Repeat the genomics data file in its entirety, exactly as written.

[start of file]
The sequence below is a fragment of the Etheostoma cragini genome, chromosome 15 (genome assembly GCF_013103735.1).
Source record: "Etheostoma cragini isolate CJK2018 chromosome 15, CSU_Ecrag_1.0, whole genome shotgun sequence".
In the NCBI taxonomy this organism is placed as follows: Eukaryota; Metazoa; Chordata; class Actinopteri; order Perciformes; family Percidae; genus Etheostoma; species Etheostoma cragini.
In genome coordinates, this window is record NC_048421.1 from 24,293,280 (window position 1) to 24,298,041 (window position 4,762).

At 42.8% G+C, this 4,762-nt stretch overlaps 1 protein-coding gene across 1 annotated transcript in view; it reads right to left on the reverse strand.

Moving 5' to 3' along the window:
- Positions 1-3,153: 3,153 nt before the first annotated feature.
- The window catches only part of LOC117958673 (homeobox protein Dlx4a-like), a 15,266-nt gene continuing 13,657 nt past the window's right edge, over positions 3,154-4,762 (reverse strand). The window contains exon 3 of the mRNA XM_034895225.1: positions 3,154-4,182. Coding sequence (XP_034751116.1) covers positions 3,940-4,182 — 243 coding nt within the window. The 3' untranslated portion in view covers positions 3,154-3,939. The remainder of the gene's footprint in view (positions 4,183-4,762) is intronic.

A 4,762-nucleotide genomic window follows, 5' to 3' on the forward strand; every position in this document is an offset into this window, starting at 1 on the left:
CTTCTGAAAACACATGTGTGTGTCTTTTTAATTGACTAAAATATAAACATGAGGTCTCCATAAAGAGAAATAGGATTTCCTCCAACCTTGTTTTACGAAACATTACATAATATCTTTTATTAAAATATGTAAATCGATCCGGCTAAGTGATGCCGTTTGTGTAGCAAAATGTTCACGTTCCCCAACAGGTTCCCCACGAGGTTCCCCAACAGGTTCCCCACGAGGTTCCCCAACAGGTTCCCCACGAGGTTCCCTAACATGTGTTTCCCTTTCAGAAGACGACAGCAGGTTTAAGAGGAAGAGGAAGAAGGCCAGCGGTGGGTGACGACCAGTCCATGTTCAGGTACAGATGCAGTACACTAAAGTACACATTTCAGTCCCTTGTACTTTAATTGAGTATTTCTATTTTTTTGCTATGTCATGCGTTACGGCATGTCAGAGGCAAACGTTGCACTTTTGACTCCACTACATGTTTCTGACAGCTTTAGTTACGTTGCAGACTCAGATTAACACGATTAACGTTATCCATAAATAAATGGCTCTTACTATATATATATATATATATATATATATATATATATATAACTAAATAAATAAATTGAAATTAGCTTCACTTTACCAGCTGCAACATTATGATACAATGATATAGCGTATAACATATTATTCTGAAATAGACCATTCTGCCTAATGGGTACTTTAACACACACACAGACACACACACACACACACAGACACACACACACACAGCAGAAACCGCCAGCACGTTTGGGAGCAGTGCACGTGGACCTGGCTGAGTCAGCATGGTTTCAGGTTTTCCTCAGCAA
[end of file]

The sequence below is a fragment of the Etheostoma cragini genome, chromosome 15 (genome assembly GCF_013103735.1).
Source record: "Etheostoma cragini isolate CJK2018 chromosome 15, CSU_Ecrag_1.0, whole genome shotgun sequence".
In the NCBI taxonomy this organism is placed as follows: Eukaryota; Metazoa; Chordata; class Actinopteri; order Perciformes; family Percidae; genus Etheostoma; species Etheostoma cragini.
In genome coordinates, this window is record NC_048421.1 from 24,293,280 (window position 1) to 24,298,041 (window position 4,762).

At 42.8% G+C, this 4,762-nt stretch overlaps 1 protein-coding gene across 1 annotated transcript in view; it reads right to left on the reverse strand.

Moving 5' to 3' along the window:
- Positions 1-3,153: 3,153 nt before the first annotated feature.
- The window catches only part of LOC117958673 (homeobox protein Dlx4a-like), a 15,266-nt gene continuing 13,657 nt past the window's right edge, over positions 3,154-4,762 (reverse strand). The window contains exon 3 of the mRNA XM_034895225.1: positions 3,154-4,182. Coding sequence (XP_034751116.1) covers positions 3,940-4,182 — 243 coding nt within the window. The 3' untranslated portion in view covers positions 3,154-3,939. The remainder of the gene's footprint in view (positions 4,183-4,762) is intronic.

A 4,762-nucleotide genomic window follows, 5' to 3' on the forward strand; every position in this document is an offset into this window, starting at 1 on the left:
CTTCTGAAAACACATGTGTGTGTCTTTTTAATTGACTAAAATATAAACATGAGGTCTCCATAAAGAGAAATAGGATTTCCTCCAACCTTGTTTTACGAAACATTACATAATATCTTTTATTAAAATATGTAAATCGATCCGGCTAAGTGATGCCGTTTGTGTAGCAAAATGTTCACGTTCCCCAACAGGTTCCCCACGAGGTTCCCCAACAGGTTCCCCACGAGGTTCCCCAACAGGTTCCCCACGAGGTTCCCTAACATGTGTTTCCCTTTCAGAAGACGACAGCAGGTTTAAGAGGAAGAGGAAGAAGGCCAGCGGTGGGTGACGACCAGTCCATGTTCAGGTACAGATGCAGTACACTAAAGTACACATTTCAGTCCCTTGTACTTTAATTGAGTATTTCTATTTTTTTGCTATGTCATGCGTTACGGCATGTCAGAGGCAAACGTTGCACTTTTGACTCCACTACATGTTTCTGACAGCTTTAGTTACGTTGCAGACTCAGATTAACACGATTAACGTTATCCATAAATAAATGGCTCTTACTATATATATATATATATATATATATATATATATATATAACTAAATAAATAAATTGAAATTAGCTTCACTTTACCAGCTGCAACATTATGATACAATGATATAGCGTATAACATATTATTCTGAAATAGACCATTCTGCCTAATGGGTACTTTAACACACACACAGACACACACACACACACACAGACACACACACACACAGCAGAAACCGCCAGCACGTTTGGGAGCAGTGCACGTGGACCTGGCTGAGTCAGCATGGTTTCAGGTTTTCCTCAGCAA